Loading...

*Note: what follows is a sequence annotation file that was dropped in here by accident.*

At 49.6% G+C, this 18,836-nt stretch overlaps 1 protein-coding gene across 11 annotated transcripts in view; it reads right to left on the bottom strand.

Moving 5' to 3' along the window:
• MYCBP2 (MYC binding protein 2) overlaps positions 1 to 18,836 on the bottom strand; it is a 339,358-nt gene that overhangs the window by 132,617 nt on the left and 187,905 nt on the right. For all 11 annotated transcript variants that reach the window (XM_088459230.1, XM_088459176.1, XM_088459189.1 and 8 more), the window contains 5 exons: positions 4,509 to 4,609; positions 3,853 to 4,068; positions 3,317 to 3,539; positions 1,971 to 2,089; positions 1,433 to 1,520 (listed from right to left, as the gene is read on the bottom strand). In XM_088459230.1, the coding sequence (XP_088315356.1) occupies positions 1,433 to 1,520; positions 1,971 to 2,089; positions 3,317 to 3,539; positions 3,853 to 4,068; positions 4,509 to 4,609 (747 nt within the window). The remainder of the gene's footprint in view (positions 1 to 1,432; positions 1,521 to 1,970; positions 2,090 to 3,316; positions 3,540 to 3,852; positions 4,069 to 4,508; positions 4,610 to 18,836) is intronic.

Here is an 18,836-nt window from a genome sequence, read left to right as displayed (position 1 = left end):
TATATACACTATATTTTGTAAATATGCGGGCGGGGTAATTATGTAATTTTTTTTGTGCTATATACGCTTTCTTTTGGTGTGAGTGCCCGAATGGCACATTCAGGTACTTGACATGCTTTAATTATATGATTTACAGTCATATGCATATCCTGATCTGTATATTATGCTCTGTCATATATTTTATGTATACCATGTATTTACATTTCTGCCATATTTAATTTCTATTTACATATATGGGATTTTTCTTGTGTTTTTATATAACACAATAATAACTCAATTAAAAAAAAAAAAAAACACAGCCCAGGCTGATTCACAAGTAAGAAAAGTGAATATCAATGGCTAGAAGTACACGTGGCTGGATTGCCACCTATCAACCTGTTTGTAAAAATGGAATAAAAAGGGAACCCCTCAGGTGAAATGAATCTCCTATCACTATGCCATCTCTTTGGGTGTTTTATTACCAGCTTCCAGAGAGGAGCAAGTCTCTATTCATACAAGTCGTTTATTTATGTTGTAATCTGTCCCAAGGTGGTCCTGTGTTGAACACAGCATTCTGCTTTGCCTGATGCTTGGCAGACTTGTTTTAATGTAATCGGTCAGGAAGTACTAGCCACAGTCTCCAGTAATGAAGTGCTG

2019 Edition 212 Winter IN THIS ISSUE Africans Advancing Minnesota’s Economic Prosperity Summit 2 Opportunity Site Open House 3 Development Updates 4 Renters Count 5 Street Banner Sign Project Exhibit And Celebration 6 Prescription Drug Take Back Day 6 Save the Date 6 Safe Neighborhoods 8 Halloween Safety 9 Green Community 10 2019 Equipment Purchases and Surplus Sales 11 NEWSCi t y City of Brooklyn Center Celebrating the news, events & cultures that connect us OCTOBER 2019, Edition 211 Did you know that Minnesota’s projected Census 2020 undercount for Brooklyn Center is 7,156? The Brooklyns Census 2020 Coalition hosted a meeting and dinner at the Brookdale Library on September 25, from 6-8pm. The purpose of this meeting was to provide training to groups that may wish apply for census education grant funding. The grant process is not competitive and is available on a first come, first serve basis for up to 400 Complete Count Committees. The State of Minnesota funds grants of $750 and are available to all Committees that meet the following eligibility requirements: • Are a non-profit entity (501(c)(3), government entity, school district, college or university) or operate under a fiscal agent. • Agree to participate in one census outreach training provided by the MN State Demographic Center. • Agree to participate in the Commit to Be Counted (C2BC) digital organizing campaign managed by the MN State Demographic Center. • Agree to use the grant for at least one of the following purposes: 1) Digital organizing; 2) Outreach to residents in high-density housing; or 3) Efforts to target historically undercounted communities. Applicants will receive the money within three weeks of submitting their applications. More funds will be available after April 15, 2020 for those committees that have effectively used the tools provided and which serve historically undercounted communities. Those funds will help communities support a complete count during the Census Bureau’s Non-Response Follow-up Period, in which Census workers work to count residents who had not yet complete their Census form. The application for those fund can be found here: minneapolisfoundation.org/census. If you have not registered as a Complete Count Committee already, please see the instructions here: mn.gov/admin/2020-census/involved/ccc/get-started. For technical questions about the application process, contact Nancy Cerkvenik at grantsadministration@ mplsfoundation.org or 612-672-8665. For questions about your project proposal, contact Catherine Grey cgrey@mplsfoundation.com or 612-672-3876. APPLY NOW FOR CENSUS OUTREACH GRANTS 2 OCTOBER 2019, Edition 212 NEWS Ci t y Community Engagement AFRICANS ADVANCING MINNESOTA’S ECONOMIC PROSPERITY SUMMIT On Thursday, September 5, staff attended a summit hosted by Minnesota Africans United held at North Hennepin Community College. The summit, “Africans Advancing Minnesota’s Economic Prosperity” discussed the resilience and economic contributions of the African immigrant community in Minnesota. The goal was to discuss the vital and important role African communities plays in the future economic success of the State. It also highlighted challenges African immigrants face while trying to gain employment, start new businesses and access the Minnesota education system. A few speakers included Lieutenant Governor Peggy Flanagan, African Union Ambassador to the United State, H.E. Dr. Ambassador Arikana Chihombori Quao, H. E. Ambassador David Gilmour of the United States Department of State and Speaker of the Minnesota House, Rep. Melissa Hortman. Pictured right top, L to R, Mayor Elliott addressing attendees and Dr. Angel Smith (Communications and Community Engagement Manager) with African Union Ambassador to the United States, H.E. Dr. Ambassador Arikana Chihombori Quao. CONNECTING ENTREPRENEURIAL COMMUNITIES CONFERENCE On September 5 and 6, staff attended a conference organized by the University of MN Extension and in partnership with DEED called Connecting Entrepreneurial Communities. The conference focused on resources to support entrepreneurs and small businesses and provided great ideas for connecting small businesses to tools that are available at the state and regional level, which may not be well known. 3 www.cityofbrooklyncenter.org OVER 180 ATTEND OPPORTUNITY SITE OPEN HOUSE On Thursday, September 19 the City held a community open house on the Opportunity Site at the Brookdale Library. More than 180 people attended with some sharing their ideas about the future of Brooklyn Center. Earlier that week, Meg Beekman (Community Development Director) appeared on Empire Media’s podcast Voice of Hope as Pastor Loveth’s guest to talk about the Opportunity Site. The podcast offered an opportunity to reach the community about the project, answer questions, and encourage people to get involved in the planning process. Thank you to event partners and everyone able to attend. For more information on the opportunity site visit becomingbrooklyncenter.com A new state law took effect Aug. 1 banning drivers from talking on the phone unless they are using a hands-free device. Reminder— Keep Your Hands off Your Cellphone While Driving RESIDENTS COME TOGETHER FOR AN END OF SUMMER EVENT Due to rain and thunderstorms, the annual Kick-off to National Night Out event was cancelled in August. The Police Department along with the BC Crime Prevention Association later hosted a cookout for Brooklyn Center residents on Saturday, September 21, from noon - 1:30 pm at Centennial Park. This FREE event featured a performance by the Brooklyn Community Band! This 50 piece community band is sponsored by the cities of Brooklyn Center and Brooklyn Park. Event attendees were entertained with a variety of music from movie themes to marches. Thank you to event sponsors Brooklyn Center Crime Prevention, Brooklyn Center Lions Club and Top Golf for providing residents an opportunity to come together for an end of summer event. Coming Soon! New Brooklyn Center Website A new City of Brooklyn Center website is on the horizon. A Request for Proposal (RFP) for the redesign of our website posted Monday, September 30. The proposal response deadline is Monday, October 21 (noon, CST). We hope to officially kickoff this project Tuesday, November 5 once our Website Project Team review proposals and interview vendors. The RFP is located on the homepage of the city’s website. 4 OCTOBER 2019, Edition 212 NEWS Ci t y City News APARTMENT MANAGERS RECEIVE “RENTERS COUNT” MESSAGE DURING CENSUS UPDATE On Thursday, September 12 staff presented to over 30 Brooklyn Center apartment managers during the ARMS (Association for Responsible Management) on the BC Count Campaign (2020 Census). Staff shared the timeline, key issues and outline of key steps for the 2020 Census. Staff sought to speak with the BC apartment managers specifically, because renters are historically undercounted in the Census count process. The purpose of the engagement was threefold including: 1) inform apartment managers of the Census process, 2) share information of the historical challenge of counting renters and 3) ask property managers for ideas regarding increasing the participation of renters in the 2020 Census. Pictured above, Dr. Reggie Edwards (Deputy City Manager) providing census update Under Construction/Coming Soon • Casey’s Gas Station and Convenience Store (2101 Freeway Blvd) – Anticipated Completion Date: Fall 2019 • Unity Place Modernization and Community Building Construction Project (7256 Unity Ave N) – Anticipated Completion Date: Fall 2019 • New Luther Mazda/Mitsubishi Dealership (4435 68th Ave N) – Anticipated Completion Date: Fall 2019 • New Brooklyn Center Liquor Store #1 (1350 Shingle Creek Crossing) – Anticipated Completion Date: Winter 2019/2020 • Earle Brown Elementary School Renovations and Expansion Project (1500 59th Ave N) – Anticipated Completion Date: Summer 2020 • Brooklyn Center Secondary School Renovations and Expansion Project (6500 Humboldt Ave N) – Anticipated Completion Date: Summer 2020 • Fairfield Inn and Suites (6250 Earle Brown Dr) – Anticipated Completion Date: Fall 2020 Approved Plans • Redevelopment of Former Jerry’s Food Site— 270-Unit Senior and Multi-Family Housing Project (5801 Xerxes Avenue North) – Anticipated Construction Start: Winter 2019/2020 • Centra Homes –30 Lot Subdivision (South of 69th Avenue North, West of Highway 252) – Anticipated Construction Start: Fall 2019 • Medtronic Chiller Plant Addition (6700 Shingle Creek Parkway) – Anticipated Construction Start: Fall 2019 • Christy’s Auto Service Addition (5300 Dupont Avenue N) – Anticipated Construction Start: Unknown DEVELOPMENT UPDATES NATIONAL PRESCRIPTION DRUG TAKE BACK DAY Saturday, October 26 The National Prescription Drug Take Back Day aims to provide a safe, convenient, and responsible means of disposing of prescription drugs, while also educating the public about the potential for abuse of medications. Did you know that Brooklyn Center Police Department installed a medicine drop box in our lobby? It is our hope that the collection of unwanted medicines and proper destruction will have positive environmental effects and help prevent prescription drug abuse and accidental poisonings. For more, check out the CCX spotlight youtu.be/ IoyNKdFNE6c! Brooklyn Center Medicine Disposal Drop Box Locations: Brooklyn Center Police Department 6645 Humboldt Avenue N Hours: 24 hours a day, 7 days a week Brooklyn Center Hennepin Cty Library/District Court Brookdale 6125 Shingle Creek Parkway Hours: Monday - Thursday 9 a.m. - 9 p.m., Friday and Saturday 9 a.m. - 5 p.m., Sunday noon - 5 p.m. 5 www.cityofbrooklyncenter.org Upcoming Events You are invited to BROOKLYN CENTER’S STREET BANNER SIGN PROJECT EXHIBIT AND CELEBRATION Brookdale Library - Creekside Room Monday December 16 from 5:30pm - 8:00pm Program starts at 6:00 pm. Refreshments will be served. Last year the City of Brooklyn Center had 230 street banners due for replacement. Over the past year, we held several citywide photoshoots in an effort to capture images of Brooklyn Center youth, adults, seniors, and community groups. We just wrapped up the final phase of the Street Banner Sign project. We invite you to attend a Street Banner Project Exhibit and Celebration. During the event, attendees can view all photos selected to replace each street banner sign. Plus, we will celebrate our community and thank residents and partners who participated in the project. For more information visit our website. BROOKLYN CENTER 2020 COALITION MEETING Mark your calendars for our next meeting on Thursday, November 14, 6pm at the Brooklyn Park Community Activity Center (Gardenview Room). Whether you’ve attended a meeting in the past and know a lot about the Census or if this will be your first, please come out. There will be something for everyone and we need all perspectives. Also, consider bringing someone with you! 6 OCTOBER 2019, Edition 212 NEWS Ci t y Save the Date REGISTER FOR POLCO AND CONTINUALLY HELP IMPROVE BROOKLYN CENTER Brooklyn Center residents are the hope, heart and wisdom of our community and we continually want your input. Brooklyn Center is utilizing a new electronic tool called “POLCO” to gain insights from residents on a number of topics, issues, and projects. Interested in providing input? We encourage you to create an account. You will be asked for your contact information and ZIP code to ensure you are receiving Brooklyn Center-specific input opportunities. After you have signed up, it is quick and easy to give feedback on all current and future surveys! Stay connected by signing up for alerts at cityofbrooklyncenter.org/notifyme UPCOMING POLCO SURVEYS:  Website Redesign  2020 Citywide Yard Sale Dates Upcoming Heritage Celebrations 2019 Take time to learn more about the history of ethnic populations and how they have contributed to the culture and heritage of our community. Here are upcoming Heritage Celebrations. SEPTEMBER 15-OCTOBER 15 HISPANIC HERITAGE MONTH OCTOBER ITALIAN AMERICAN HERITAGE MONTH OCTOBER 6 GERMAN-AMERICAN DAY NOVEMBER INDIGENOUS AMERICAN HERITAGE MONTH 7 www.cityofbrooklyncenter.org 2019 HERITAGE CELEBRATION FILM AND DISCUSSION SERIES The City of Brooklyn Center is collaborating with Hennepin County Public Library (Brookdale) to host a film and discussion series. Join us monthly as we celebrate and learn about the history of ethnic populations and how they have contributed to the culture and heritage of various communities. Remember to mark your calendar for upcoming film and discussions to be held at Brookdale Library room ABC or Creekside*, 1:30-3:30pm. Saturday, October 26: Roman Holiday Saturday, November 23*: Squanto: A Warrior’s Tale Visit cityofbrooklyncenter.org for upcoming films. Thanks to everyone who is planning to join us. CITY OFFICES CLOSED VETERAN’S DAY MONDAY, NOVEMBER 11 THANKSGIVING NOVEMBER 21 & 22 SHARE YOUR COMMUNITY EVENTS ONLINE Need a place to share your public event with the community? The Community Bulletin Board is offered as a free public service. For more information regarding eligibility or to see the latest updates visit cityofbrooklyncenter. org/BulletinBoard. MUM’S THE WORD In this time of online oversharing, it’s only natural that burglars are actively searching Facebook and other social media sites for keywords that could let them know when it's a good time to strike! Be careful not to post information that could tip off criminals that you’re going out of town. This warning is especially true for those who have hundreds or thousands on their friends list! While the first impulse for many vacationers is to share every detail about their trip on social media sites, security experts warn that tech-savvy criminals could see your posts. You may think that checking in at the airport is a nice way to let your friends and family know that you’re going on holiday, but in reality you are also letting people know that your home is empty and an easy target. If you want to share your holiday plans, don’t do it in real time, wait until you are safely home. FIRE PREVENTION MONTH Fire Prevention Week is observed each year during October in commemoration of the Great Chicago Fire. This fire caused devastating damage, killing more than 250 people, left 100,000 homeless, destroyed more than 17,400 structures and burned more than 2,000 acres of land. In a typical home fire you will only have a couple minutes to escape safely once the fire alarm sounds. Having working smoke alarms and an escape plan can mean the difference between a safe escape and tragedy. Over the month of October, Brooklyn Center Fire will visit the Elementary Schools and talk about fire safety to over 1,200 Pre –K, kindergarten and first graders. Fire safety education isn’t just for school children, teenagers, adults and the elderly are also at risk in fires and it’s important that everyone knows and understands how to stay safe in case of a fire. Please take the time to make sure your smoke alarms are working, make an escape plan and practice with every member of your family. BROOKLYN CENTER FIREFIGHTERS HAVE RARE OPPORTUNITY TO LIVE- FIRE TRAIN Brooklyn Center firefighters received the opportunity to live-fire train on Monday, September 16. Brooklyn Center Firefighters along with those from Robbinsdale and Oak Grove learned fire flow, fire attack, and teamwork in live burn training scenarios. The Fire Department used a city- owned vacated home, located at 7014 Brooklyn Blvd., which is scheduled for demolition. During the training, Firefighters did a pre-walk through which they rarely get a chance to do in a typical house fire call. They worked in three-person fire attack teams and held the training in two sessions, one in the day and one at night. Thank you to all who helped make this unique training experience a success! Interested in joining the Fire Department? Visit us on the web at cityofbrooklyncenter. org or call 763-569-3307. 8 OCTOBER 2019, Edition 212 NEWS Ci t y Safe Neighborhoods Walk Safely • Cross the street at corners, using traffic signals and crosswalks. • Look left, right and left again when crossing and keep looking as you cross. • Put electronic devices down and keep heads up and walk, don’t run, across the street. • Teach children to make eye contact with drivers before crossing in front of them. • Always walk on sidewalks or paths. If there are no sidewalks, walk facing traffic as far to the left as possible. Children should walk on direct routes with the fewest street crossings. • Watch for cars that are turning or backing up. Teach children not to dart into the street or cross between parked cars. Trick or Treat With an Adult Children under the age of 12 should not be alone at night without adult supervision. If kids are mature enough to be out without supervision, remind them to stick to familiar areas that are well lit and trick-or-treat in groups. Keep Costumes Both Creative and Safe • Decorate costumes and bags with reflective tape or stickers and, if possible, choose light colors. • Choose face paint and makeup whenever possible instead of masks, which can obstruct a child’s vision. • Have kids carry glow sticks or flashlights to help them see and be seen by drivers. • When selecting a costume, make sure it is the right size to prevent trips and falls. Drive Extra Safely on Halloween • Slow down and be especially alert in residential neighborhoods. Children are excited on Halloween and may move in unpredictable ways. • Take extra time to look for kids at intersections, on medians and on curbs. • Enter and exit driveways and alleys slowly and carefully. • Eliminate any distractions inside your car so you can concentrate on the road and your surroundings. • Drive slowly, anticipate heavy pedestrian traffic and turn your headlights on earlier in the day to spot children from greater distances. • Popular trick-or-treating hours are 5:30 p.m. to 9:30 p.m. so be especially alert for kids during those hours. Everyone loves a good scare on Halloween, but not when it comes to child safety. There are several easy and effective behaviors that parents can share with kids to help reduce their risk of injury. Everything you need to know to keep your kids safe on Halloween. 9 www.cityofbrooklyncenter.org Halloween Safety FALL CLEAN UP As the temperature cools, and the leaves start to turn colors, another season of yard work begins. Take time to rake leaves and get rid of any grass clippings and brush piles that have been stored during the summer. The City of Brooklyn Center does not pick up yard waste such as brush, grass clippings or leaves. It is the responsibility of the owner to arrange for pick up with their trash hauler. Residents should not dump grass clippings, rake leaves or leave brush on the curb or in the street. Raking grass and leaves into the street can clog storm drains and create localized floods. The City does not allow leaves to be burned or put into your regular trash. Residents may dispose of leaves and grass clippings in a compost pile or at the Maple Grove yard waste site for free. The Maple Grove yard waste site will require a picture ID. For more on proper disposal, visit mgyardwaste.com or hennepin. us/residents/recycling hazardous waste/yard tree waste disposal. PARKING RESTRICTION REMINDER In the case a snow event of 2 ½ inches or more, parking restrictions take effect. There is no on-street parking until the roads are plowed curb to curb. Vehicles not removed are subject to issuance of a citation as well as towing. Even after streets are plowed, no parking is allowed on any City street between 2:00 and 6:00am or for more than 6 consecutive hours at any other time. For details, please visit: cityofbrooklyncenter.org. LEAVE THE STREET CLEAN As beautiful as the fall leaves are, they are a lot of yard work for homeowners. One option for reducing your workload is to use a mulching lawn mower to mulch leaves into your yard. It is less time consuming than raking, and the shredded leaves act as a natural fertilizer during the fall. While tending your yard, please take a moment to sweep or rake leaves, grass, and branches out of the street in front of your house. If left in the street, leaves clog storm drains, contributing to localized flooding. When washed into nearby lakes, rivers, and streams via storm drains or ditches, the leaves become a major source of phosphorus. Please dispose of leaves by composting them into your yard, bringing them to a compost facility, or bagging them for curbside pick-up (if you have that service). Keep leaves and yard waste out of the regular garbage, and never dump them in the wetlands or buffer areas – it’s illegal. 10 OCTOBER 2019, Edition 212 NEWS Ci t y Green Community 11 www.cityofbrooklyncenter.org Public Works 2019 EQUIPMENT PURCHASES/SALE OF SURPLUS Central Garage had a busy year for equipment purchases and sale of surplus. Staff did a great job forecasting prices so we were easily able to stay under budget with our new purchases, and also sell off retired vehicles and equipment for much more than we projected by using the online auction sitepublicsurplus. com. This site is a very effective way to dispose of retired equipment and has been successful since we moved to it exclusively in early 2016. Our 2019 equipment purchases include: Bomeg Roller – Staff ordered and took delivery in June a new Roller from Ruf- fridge-Johnson, which is used by our Streets Division for road and trail patching. The new unit cost the City $36,290. We were offered only $6,000 to trade in our old unit so we decided to sell it outright. We received $9,500 for the sale of the old unit. Single Axle Plow Truck – Staff ordered a new single axle plow to replace our oldest plow truck in the fleet. The current truck, a Mack, will be replaced by a Western Star Chassis. This plow truck will also be the city’s first single axle plow with a rear wing. The purchase price of the chassis with snow equipment is $213,000. Due to long build delays on the chas- sis at Freightliner and long line for building the truck with the snow- plow equipment at Towmanster, we hope to take delivery on the new snow plow early in 2020. Paint Striper – Staff also ordered a new compressor and paint striper. The compressor is a trailer unit that allows staff to use air tools out in the field. The new unit cost the City $21,000 after re- ceiving $8,000 for trade of our old unit. The paint striper replaced a 1999 model and cost the City $94,000. Sewer Jetting Truck – Staff ordered a new Sewer jetting truck on a Freightliner Chas- sis. The cost of this vehicle after receiving $30,000 for our old unit is $198,000. We hope to take delivery of this unit by the end of 2019. Emergency Trash Pump – Staff replaced an existing 6-inch emergency trash with an 8-inch pump. This pump is used to pump sewage from lift stations if all con- trols were out of service. The pur- chase price was $44,000 from American Pump. We will be selling the old pump soon. New Garbage Hauler – The last big purchase for Public Works was a new Garbage Truck. This gar- bage truck is an 8-yard Dia- mondback garbage hauler on an Isuzu chassis. The cost of this piece of equipment was $99,000. Police Vehicles - Staff pur- chased two new squads, one marked and one unmarked. Ford quit developing the 2019 SUV model early to get ready for the 2020 models, which in- clude a hybrid op- tion. After originally ordering two 2019 models, staff learned that our order was not filled. We have to wait for the 2020 models and collectively with the Police Department decided to purchase the hybrid model. The purchase price was $3,000 more at $34,000 as opposed to $31,000 for the gas model. According to all studies, the new hybrid should save around $3,500 a year in fuel costs. This would recover the extra cost for the vehicle over the course of one year. We also ordered two more Police Department staff vehicles, and the Police Department purchased a new swat van to replace an old 1985 Ford swat van. The funds for this purchase came from forfeiture funds. In addition, we re- placed our speed smart trailer/ message board. This speed trailer unit is seen around town, informing you how fast you are driving. Fire Department Vehi- cles – We ordered a new 18ft Lund Predator rescue boat. This was a holdover re- placement from 2016 as the Fire Department searched for the best re- placement. They felt this purchase would best fit their needs as this is a flat bottom boat and should work well on the Missis- sippi River as well as the Twin Lake chain. The final price for the boat, motor, and ac- cessories was $26,000. The new boat will replace our 1984 Boston Whaler, which will be sold on once we take delivery. Staff ordered and took delivery on two Ford Escapes. One for our Building and Community Standards Inspectors and one for Public Works. Staff also delayed the purchase of a re- placement F-350 dump box truck be- cause it was determined that this vehi- cle has valuable life remaining and did not need to be replaced at this time. We have delayed this purchase to 2021. When all is said and done, with purchases and sales of old equipment, a total of $900,000 was spent for new vehicles and equipment. City CONTACTS Council Members Mayor Mike Elliott Voicemail: (763) 569-3449 mayorelliott@ci.brooklyn-center.mn.us Councilmember Marquita Butler Voicemail: (763) 569-3446 councilmemberbutler@ci.brooklyn-center.mn.us Councilmember April Graves Voicemail: (763) 569-3448 councilmembergraves@ci.brooklyn-center.mn.us Councilmember Kris Lawrence-Anderson Voicemail: (763) 569-3444 councilmemberlawrence-anderson@ci.brooklyn-center.mn.us Councilmember Dan Ryan Voicemail: (763) 569-3445 councilmemberryan@ci.brooklyn-center.mn.us City Manager Curt Boganey (763) 569-3300 Printed on recycled paper City PHONE NUMBERS Administration ..............................................(763) 569-3300 Community Development ............................(763) 569-3330 Inspections, Code Enforcement, Ownership Services Public Works/Engineering ............................(763) 569-3340 Parks, Streets, Utilities ...............................(763) 585-7100 Finance .......................................................... (763) 569-3320 Utility Billing .............................................(763) 569-3390 Recreation & Community Center .................(763) 569-3400 Activity Weather Line ...............................(763) 569-3442 Earle Brown Heritage Center .......................(763) 569-6300 Centerbrook Golf Course ..............................(763) 549-3750 Fire ................................................................(763) 549-3600 Police (General Info) .....................................(763) 569-3333 Emergency & Non-Emergency Officer Assistance ......911 City COUNCIL MEETINGS City Council Regular Session meetings are held the 2nd and 4th Mondays of the month at 7pm. Informal Open Forum is held at 6:45pm before Council meetings for persons who wish to address the City Council about issues not scheduled on the agenda. City Council Work Sessions are held immediately following the Regular Session City Council meetings. City Council Meetings are broadcast live on cable Channel 16. Replays shown Tuesdays at 6:30pm and Wednesdays at 2:30am and 10:30am. You may also watch City Council meetings on-line, on demand at your convenience through a link on the City website. Call City Hall to verify meeting dates or visit the City’s website at cityofbrooklyncenter.org. 6301 Shingle Creek Parkway Brooklyn Center, MN 55430-2199 cityofbrooklyncenter.org e-mail: info@ci.brooklyn-center.mn.us City Hall (763) 569-3300 Job Information Line (763) 569-3307 PRSRT STD US POSTAGE PAID TWIN CITIES MN PERMIT NO. 2170